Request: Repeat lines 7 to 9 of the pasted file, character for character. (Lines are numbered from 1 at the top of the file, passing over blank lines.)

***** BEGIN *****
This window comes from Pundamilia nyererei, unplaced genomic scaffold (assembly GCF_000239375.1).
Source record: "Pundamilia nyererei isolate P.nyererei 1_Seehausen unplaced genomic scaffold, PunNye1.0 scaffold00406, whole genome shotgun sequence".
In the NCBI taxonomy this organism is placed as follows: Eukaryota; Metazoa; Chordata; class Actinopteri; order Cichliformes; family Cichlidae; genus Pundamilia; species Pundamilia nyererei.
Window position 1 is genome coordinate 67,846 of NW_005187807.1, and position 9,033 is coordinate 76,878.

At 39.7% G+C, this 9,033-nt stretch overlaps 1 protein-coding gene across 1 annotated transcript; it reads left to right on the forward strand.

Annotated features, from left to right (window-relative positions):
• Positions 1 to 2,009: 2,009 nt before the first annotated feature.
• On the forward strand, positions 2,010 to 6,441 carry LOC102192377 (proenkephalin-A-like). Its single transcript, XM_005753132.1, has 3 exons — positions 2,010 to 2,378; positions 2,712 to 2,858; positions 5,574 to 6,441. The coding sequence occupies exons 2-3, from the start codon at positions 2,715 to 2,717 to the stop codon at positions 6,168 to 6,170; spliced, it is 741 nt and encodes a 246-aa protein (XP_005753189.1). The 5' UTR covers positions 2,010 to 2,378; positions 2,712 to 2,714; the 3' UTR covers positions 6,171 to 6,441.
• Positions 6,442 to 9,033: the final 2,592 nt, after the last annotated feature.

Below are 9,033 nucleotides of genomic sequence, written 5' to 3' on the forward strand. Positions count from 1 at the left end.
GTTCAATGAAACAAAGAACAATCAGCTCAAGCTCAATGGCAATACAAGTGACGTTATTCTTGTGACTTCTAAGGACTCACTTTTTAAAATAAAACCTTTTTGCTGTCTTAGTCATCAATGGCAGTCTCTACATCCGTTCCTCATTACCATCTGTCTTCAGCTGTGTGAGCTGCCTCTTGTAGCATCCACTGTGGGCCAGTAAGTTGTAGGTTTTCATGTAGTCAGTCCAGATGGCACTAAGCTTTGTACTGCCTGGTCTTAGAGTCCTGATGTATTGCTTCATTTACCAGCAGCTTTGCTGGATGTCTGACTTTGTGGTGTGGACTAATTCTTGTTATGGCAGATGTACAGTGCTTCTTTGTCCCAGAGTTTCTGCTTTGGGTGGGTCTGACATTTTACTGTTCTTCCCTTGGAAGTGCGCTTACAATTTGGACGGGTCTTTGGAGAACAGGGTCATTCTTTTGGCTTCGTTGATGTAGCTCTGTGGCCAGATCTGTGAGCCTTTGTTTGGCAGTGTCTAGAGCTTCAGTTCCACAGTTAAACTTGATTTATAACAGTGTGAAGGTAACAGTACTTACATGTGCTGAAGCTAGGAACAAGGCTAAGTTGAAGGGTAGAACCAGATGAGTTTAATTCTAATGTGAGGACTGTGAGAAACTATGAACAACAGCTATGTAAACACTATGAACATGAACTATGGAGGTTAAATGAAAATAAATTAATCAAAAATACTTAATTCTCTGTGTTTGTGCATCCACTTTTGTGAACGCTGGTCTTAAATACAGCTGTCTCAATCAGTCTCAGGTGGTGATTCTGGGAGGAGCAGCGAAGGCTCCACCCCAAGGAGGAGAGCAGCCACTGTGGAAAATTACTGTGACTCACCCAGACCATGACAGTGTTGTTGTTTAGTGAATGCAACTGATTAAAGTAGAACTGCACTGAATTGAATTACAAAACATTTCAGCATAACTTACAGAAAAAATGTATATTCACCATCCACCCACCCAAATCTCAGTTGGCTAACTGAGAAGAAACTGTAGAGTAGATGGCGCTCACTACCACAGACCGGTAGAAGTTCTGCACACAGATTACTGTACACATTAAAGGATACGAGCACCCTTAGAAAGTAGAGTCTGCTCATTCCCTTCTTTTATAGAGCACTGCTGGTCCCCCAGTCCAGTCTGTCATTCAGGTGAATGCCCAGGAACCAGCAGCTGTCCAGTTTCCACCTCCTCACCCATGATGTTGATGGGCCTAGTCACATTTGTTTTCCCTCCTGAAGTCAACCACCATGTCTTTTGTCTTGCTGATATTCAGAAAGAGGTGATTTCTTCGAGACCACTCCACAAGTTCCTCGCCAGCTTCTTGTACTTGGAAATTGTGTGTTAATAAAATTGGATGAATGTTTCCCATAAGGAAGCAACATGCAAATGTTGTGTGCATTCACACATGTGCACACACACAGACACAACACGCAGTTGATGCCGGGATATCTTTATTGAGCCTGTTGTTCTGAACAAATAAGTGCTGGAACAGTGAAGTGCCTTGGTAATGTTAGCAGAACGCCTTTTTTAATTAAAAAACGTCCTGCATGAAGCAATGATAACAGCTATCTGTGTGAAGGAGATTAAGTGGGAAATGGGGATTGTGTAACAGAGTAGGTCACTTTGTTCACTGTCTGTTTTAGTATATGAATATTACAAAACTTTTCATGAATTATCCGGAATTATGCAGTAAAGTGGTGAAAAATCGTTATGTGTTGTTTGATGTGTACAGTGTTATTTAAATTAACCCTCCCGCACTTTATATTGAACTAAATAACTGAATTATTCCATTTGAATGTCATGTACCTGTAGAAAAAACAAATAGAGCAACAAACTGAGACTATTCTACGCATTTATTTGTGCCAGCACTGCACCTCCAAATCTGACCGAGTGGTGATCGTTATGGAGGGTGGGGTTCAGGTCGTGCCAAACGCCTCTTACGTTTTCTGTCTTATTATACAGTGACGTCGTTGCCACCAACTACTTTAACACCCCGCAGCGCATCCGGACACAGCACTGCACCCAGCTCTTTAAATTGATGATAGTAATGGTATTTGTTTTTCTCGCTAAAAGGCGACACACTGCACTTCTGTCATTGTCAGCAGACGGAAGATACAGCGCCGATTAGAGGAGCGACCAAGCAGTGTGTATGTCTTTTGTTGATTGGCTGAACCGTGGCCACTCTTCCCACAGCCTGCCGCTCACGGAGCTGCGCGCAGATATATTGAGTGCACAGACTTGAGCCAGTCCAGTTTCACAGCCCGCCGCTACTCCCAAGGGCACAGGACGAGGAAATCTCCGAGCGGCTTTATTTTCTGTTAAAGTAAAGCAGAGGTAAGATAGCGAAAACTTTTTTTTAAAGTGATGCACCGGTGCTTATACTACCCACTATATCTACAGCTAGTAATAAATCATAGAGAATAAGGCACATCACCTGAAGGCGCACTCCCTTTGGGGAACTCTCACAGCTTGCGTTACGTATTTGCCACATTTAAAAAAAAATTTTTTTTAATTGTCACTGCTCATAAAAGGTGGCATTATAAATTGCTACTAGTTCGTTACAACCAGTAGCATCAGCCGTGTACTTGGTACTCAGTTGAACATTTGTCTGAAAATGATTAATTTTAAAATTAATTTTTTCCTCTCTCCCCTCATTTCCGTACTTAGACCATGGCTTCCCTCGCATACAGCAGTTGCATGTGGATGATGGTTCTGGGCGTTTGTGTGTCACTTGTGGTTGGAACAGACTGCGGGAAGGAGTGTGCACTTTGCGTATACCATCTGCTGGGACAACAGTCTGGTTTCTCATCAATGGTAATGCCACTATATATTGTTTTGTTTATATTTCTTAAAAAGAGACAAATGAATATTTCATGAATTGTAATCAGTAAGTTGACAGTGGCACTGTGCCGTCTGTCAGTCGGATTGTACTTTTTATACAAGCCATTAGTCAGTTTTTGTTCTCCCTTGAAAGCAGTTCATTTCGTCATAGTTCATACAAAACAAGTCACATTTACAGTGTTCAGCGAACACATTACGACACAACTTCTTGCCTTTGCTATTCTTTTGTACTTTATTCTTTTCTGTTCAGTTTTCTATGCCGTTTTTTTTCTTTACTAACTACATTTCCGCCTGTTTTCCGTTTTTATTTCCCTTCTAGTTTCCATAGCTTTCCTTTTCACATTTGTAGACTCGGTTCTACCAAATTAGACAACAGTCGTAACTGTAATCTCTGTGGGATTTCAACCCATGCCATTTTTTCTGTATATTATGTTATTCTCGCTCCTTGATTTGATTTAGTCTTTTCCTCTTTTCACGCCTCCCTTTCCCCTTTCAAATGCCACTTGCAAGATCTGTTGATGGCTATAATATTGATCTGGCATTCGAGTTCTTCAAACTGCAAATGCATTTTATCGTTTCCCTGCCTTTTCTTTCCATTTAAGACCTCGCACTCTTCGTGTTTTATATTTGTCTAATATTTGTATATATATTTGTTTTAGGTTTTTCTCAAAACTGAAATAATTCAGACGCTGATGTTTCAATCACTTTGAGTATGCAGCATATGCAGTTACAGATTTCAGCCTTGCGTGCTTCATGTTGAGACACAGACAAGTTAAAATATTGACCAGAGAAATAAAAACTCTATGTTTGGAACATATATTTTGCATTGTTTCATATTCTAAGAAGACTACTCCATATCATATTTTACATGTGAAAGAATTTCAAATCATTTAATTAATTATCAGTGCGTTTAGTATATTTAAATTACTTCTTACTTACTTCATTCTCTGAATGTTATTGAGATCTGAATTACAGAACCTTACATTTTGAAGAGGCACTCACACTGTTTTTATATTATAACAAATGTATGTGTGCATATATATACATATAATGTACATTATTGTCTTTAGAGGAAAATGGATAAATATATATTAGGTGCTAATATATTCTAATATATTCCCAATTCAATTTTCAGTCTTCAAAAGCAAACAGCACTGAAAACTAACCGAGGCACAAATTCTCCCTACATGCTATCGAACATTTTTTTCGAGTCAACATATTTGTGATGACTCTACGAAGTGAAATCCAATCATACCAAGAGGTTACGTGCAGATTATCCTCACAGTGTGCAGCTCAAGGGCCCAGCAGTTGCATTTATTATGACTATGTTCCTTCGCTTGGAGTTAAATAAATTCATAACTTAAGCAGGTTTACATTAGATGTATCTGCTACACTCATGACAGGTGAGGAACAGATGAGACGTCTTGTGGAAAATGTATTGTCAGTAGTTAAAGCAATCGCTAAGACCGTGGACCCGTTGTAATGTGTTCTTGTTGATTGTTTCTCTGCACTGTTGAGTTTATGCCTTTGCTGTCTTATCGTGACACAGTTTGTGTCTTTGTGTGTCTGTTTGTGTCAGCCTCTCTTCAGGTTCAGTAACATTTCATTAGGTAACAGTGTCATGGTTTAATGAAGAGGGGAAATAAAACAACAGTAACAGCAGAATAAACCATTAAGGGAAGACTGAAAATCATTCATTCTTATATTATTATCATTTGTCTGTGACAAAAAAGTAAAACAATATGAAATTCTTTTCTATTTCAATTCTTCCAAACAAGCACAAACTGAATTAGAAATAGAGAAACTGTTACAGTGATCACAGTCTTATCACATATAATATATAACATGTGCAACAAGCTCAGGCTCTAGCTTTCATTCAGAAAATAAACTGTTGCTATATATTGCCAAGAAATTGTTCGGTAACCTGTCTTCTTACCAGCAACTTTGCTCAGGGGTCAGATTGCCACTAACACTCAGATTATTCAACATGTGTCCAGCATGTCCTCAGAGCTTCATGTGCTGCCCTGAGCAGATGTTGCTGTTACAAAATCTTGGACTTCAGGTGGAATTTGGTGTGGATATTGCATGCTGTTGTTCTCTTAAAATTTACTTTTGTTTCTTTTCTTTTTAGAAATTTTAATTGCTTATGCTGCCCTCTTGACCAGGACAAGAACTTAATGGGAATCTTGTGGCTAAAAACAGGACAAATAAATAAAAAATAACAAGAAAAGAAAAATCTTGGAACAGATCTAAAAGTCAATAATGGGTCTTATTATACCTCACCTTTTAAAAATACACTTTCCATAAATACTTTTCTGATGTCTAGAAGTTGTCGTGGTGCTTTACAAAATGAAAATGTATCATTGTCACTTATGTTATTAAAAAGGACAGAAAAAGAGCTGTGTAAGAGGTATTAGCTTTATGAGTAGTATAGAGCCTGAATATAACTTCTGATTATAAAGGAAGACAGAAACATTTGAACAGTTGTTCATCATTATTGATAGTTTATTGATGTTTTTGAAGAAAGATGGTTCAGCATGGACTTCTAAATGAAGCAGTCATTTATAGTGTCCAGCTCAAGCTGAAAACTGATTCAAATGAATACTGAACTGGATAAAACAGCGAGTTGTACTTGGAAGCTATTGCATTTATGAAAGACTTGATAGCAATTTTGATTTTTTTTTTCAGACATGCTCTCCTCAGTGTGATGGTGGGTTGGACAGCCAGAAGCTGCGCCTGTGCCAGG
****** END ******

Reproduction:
• Positions 1 to 2,009: 2,009 nt before the first annotated feature.
• On the forward strand, positions 2,010 to 6,441 carry LOC102192377 (proenkephalin-A-like). Its single transcript, XM_005753132.1, has 3 exons — positions 2,010 to 2,378; positions 2,712 to 2,858; positions 5,574 to 6,441. The coding sequence occupies exons 2-3, from the start codon at positions 2,715 to 2,717 to the stop codon at positions 6,168 to 6,170; spliced, it is 741 nt and encodes a 246-aa protein (XP_005753189.1). The 5' UTR covers positions 2,010 to 2,378; positions 2,712 to 2,714; the 3' UTR covers positions 6,171 to 6,441.
• Positions 6,442 to 9,033: the final 2,592 nt, after the last annotated feature.